Only one state, Washington, describes an elaborate grant application process for disbursement of nearly $700,000. It notified a wide range of women’s organizations and set up a committee representing diverse interests to review 375 grant applications. It proposes giving funds to 22 organizations and states how each of them would use its funds in court filings.

Conners, Florida’s anti-trust chief, said her office’s staff members went into the community to find geographically, culturally and socially diverse organizations and urged them to apply for the $1.6 million.

“We had a lot of people in the office willing to devote their time,” she said.

Florida proposes funding 53 organizations, including an early childhood development foundation, the Florida Council Against Sexual Violence and the Consortium of Haitian-American Agencies of Miami-Dade County.

Disbursing court settlement funds in antitrust cases of this type is relatively new to attorneys general, said Conners, noting there were four to five similar settlements in the last six years, several of them concerning shoes.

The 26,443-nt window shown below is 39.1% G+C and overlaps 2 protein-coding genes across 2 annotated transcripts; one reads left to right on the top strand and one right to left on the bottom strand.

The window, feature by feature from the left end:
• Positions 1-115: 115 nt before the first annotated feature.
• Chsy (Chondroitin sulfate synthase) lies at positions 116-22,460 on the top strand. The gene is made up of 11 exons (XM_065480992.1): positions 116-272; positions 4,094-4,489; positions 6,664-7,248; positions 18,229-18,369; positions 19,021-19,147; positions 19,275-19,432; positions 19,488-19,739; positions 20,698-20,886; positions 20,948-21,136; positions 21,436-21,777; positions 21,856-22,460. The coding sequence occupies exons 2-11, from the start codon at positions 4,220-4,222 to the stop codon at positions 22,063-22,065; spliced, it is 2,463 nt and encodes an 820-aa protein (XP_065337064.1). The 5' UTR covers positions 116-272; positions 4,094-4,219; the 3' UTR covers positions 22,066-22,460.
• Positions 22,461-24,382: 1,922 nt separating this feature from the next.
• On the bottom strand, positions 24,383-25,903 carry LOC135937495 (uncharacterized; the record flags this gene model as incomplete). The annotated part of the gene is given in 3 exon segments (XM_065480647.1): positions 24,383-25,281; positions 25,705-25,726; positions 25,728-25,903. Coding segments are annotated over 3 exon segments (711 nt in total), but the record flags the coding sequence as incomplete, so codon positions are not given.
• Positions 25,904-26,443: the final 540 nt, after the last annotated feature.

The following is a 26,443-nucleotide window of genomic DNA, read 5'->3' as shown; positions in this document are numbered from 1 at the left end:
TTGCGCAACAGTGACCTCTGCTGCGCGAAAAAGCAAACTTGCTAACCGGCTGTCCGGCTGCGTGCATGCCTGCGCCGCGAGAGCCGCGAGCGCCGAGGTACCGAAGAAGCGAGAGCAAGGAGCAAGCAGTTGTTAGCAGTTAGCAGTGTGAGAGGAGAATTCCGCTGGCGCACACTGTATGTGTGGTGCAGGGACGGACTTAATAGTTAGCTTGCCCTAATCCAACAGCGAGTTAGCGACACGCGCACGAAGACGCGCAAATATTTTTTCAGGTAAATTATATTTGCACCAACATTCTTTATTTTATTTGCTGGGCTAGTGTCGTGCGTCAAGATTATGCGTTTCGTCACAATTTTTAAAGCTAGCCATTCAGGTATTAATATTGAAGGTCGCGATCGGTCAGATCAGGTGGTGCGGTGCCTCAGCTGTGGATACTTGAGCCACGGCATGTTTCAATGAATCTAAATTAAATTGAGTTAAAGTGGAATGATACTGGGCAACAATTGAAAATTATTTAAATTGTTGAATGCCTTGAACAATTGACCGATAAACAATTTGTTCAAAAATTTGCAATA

Because it is too difficult to identify every consumer who lost money, courts use a concept called “cy pres,” which means doing the next best thing. This has meant courts order the funds to be distributed to organizations that represent the class of consumers who suffered.

After Oct. 16, the deadline for filing objections, Judge Parker will review the proposals. Objections and requests must be made in writing, postmarked by Oct.16, to the Clerk of the Court, 300 Quarropas St., White Plains, N.Y. 10601, and to Nine West Antitrust Litigation Administrator, P.O. Box 1582, Faribault, Minn. 55021.